# starting values for nls() to solve singular gradient error in R [duplicate]

I am attempting to fit nls() for 520 users to achieve the coefficients of the exponential fitting. The following is a small representation of my data.

dput(head(Mfrq.df.2))
structure(list(User.ID = c("37593", "38643", "49433", "60403",
"70923", "85363"), V1 = c(9L, 3L, 4L, 80L, 19L, 0L), V2 = c(10L,
0L, 29L, 113L, 21L, 1L), V3 = c(5L, 2L, 17L, 77L, 7L, 2L), V4 = c(2L,
2L, 16L, 47L, 4L, 3L), V5 = c(2L, 10L, 16L, 40L, 1L, 8L), V6 = c(4L,
0L, 9L, 22L, 1L, 7L), V7 = c(6L, 8L, 9L, 8L, 0L, 6L), V8 = c(2L,
17L, 16L, 24L, 2L, 1L), V9 = c(3L, 20L, 7L, 30L, 0L, 4L), V10 = c(2L,
11L, 5L, 11L, 2L, 3L)), row.names = c(NA, 6L), class = "data.frame")


Finally, I found two ways of doing this. However for both, I get an error stating singular gradient.

#Way I
x=1:10
Mfrq.df.2_long <- pivot_longer(Mfrq.df.2, matches("V\\d{1,2}"), names_to = NULL, values_to = "Value")

Mfrq.df.2_long %>%
group_by(User.ID) %>%
mutate(fit = nls(Value ~ A * exp(-k * x), start = c(A =2, k = 0.01)) %>% list())

#Way2
L1 = c()
for (i in unique(Mfrq.df.2\$User.ID)) {L1[[as.character(i)]]=seq(1,10)}
length(L1) #520 users

list(37593 = 1:10, 38643 = 1:10, 49433 = 1:10, 60403 = 1:10,
70923 = 1:10, 85363 = 1:10)

#Way 2 Continue
L2=list.ids.RecSOC.2
length(L2) #520 users

list(37593 = c(9L, 10L, 5L, 2L, 2L, 4L, 6L, 2L, 3L, 2L), 38643 = c(3L,
0L, 2L, 2L, 10L, 0L, 8L, 17L, 20L, 11L), 49433 = c(4L, 29L,
17L, 16L, 16L, 9L, 9L, 16L, 7L, 5L), 60403 = c(80L, 113L, 77L,
47L, 40L, 22L, 8L, 24L, 30L, 11L), 70923 = c(19L, 21L, 7L,
4L, 1L, 1L, 0L, 2L, 0L, 2L), 85363 = c(0L, 1L, 2L, 3L, 8L,
7L, 6L, 1L, 4L, 3L))

#Way 2 Continue
control=nls.control(maxiter=1000)
res <- mapply(function(x,y){
nls(y~A*(exp(-k*x)),
start=list(A=100, k=0.01), control=control,
trace= TRUE, data=data.frame(x, y))},L1,L2, SIMPLIFY=FALSE)


To the best of my understanding, it has something to do with the starting values. I find it hard to find starting values that would work for all 520. Especially knowing not all of them are following the defined curve. I still need all 520 coefficients (A&k) to do my further analyses.

Any recommendations? Thanks

• Please explain what your code is attempting to do before (or typically here, instead of) presenting any code. Trying to separate implementation errors from errors of understanding is very difficult -- unless everything works, we're left trying to guess what you were actually hoping to do from code that doesn't do it. Commented Oct 30, 2022 at 22:09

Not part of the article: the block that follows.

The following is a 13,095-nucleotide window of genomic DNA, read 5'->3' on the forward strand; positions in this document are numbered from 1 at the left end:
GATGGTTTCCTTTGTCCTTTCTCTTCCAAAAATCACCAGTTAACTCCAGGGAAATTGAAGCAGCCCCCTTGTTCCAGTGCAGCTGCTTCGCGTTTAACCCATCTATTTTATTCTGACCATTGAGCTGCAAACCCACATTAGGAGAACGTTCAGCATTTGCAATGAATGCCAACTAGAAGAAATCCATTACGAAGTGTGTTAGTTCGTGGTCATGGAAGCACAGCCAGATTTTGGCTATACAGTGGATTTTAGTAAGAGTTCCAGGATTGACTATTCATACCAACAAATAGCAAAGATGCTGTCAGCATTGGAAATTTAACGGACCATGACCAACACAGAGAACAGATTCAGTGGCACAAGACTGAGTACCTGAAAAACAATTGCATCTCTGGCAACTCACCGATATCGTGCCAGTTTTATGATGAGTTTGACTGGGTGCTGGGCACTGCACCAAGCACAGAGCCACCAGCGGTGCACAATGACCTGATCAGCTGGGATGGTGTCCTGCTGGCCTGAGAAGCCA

I cannot comment much on the code. It reads difficult to me. But it seems like you are fitting an exponential function y ~ A*(exp(-k*x)).

• For this you can find starting values by first solving a linearized fit.

ln(y) ~ a + bx


Then you can use starting values for your parameters by using $$k = -b$$ and $$A = exp(a)$$

• In addition you can solve the same problem as a generalized linear model and do not really need to use nls.

y = exp(ln(A) - k*x)


An example you see here: What is the objective function to optimize in glm with gaussian and poisson family?

• a follow-up question. For solving for linearized fit, should I just replace nls() part in my provided code with ln(y) ~ a + bx ? Can you please provide your recommended code for both?
– MK25
Commented Oct 30, 2022 at 22:46
• @MK25 an example is here: stats.stackexchange.com/questions/454981 and there are many others on the internet. Commented Oct 31, 2022 at 6:20

This may not be the most elegant solution, but my general method to determine starting values when a using function like nls() is to put the x and y values in a spreadsheet program like Excel. And plot these. I then add two columns for the x and y values for the fitted function. And add a curve for the fitted line to the plot. I have cells for the coefficients of the fitted function, and the fitted-y values are hot-linked to these, so that when I change the values in the cells for the coefficients, the curve for the fitted function changes. In this way, you can make sure that the initial values you choose result in a function that reasonably fits the data. Hopefully this makes sense.

• it makes sense. My only concern is that I have to do this for all 520 users. Please correct me if I am wrong.
– MK25
Commented Oct 30, 2022 at 23:12
• @MK25 , so you need to fit 500 models ? In that case, either hope that the starting values for one will work for everyone. Or, choose a model that can be linearized, like Sextus suggests. Commented Oct 30, 2022 at 23:19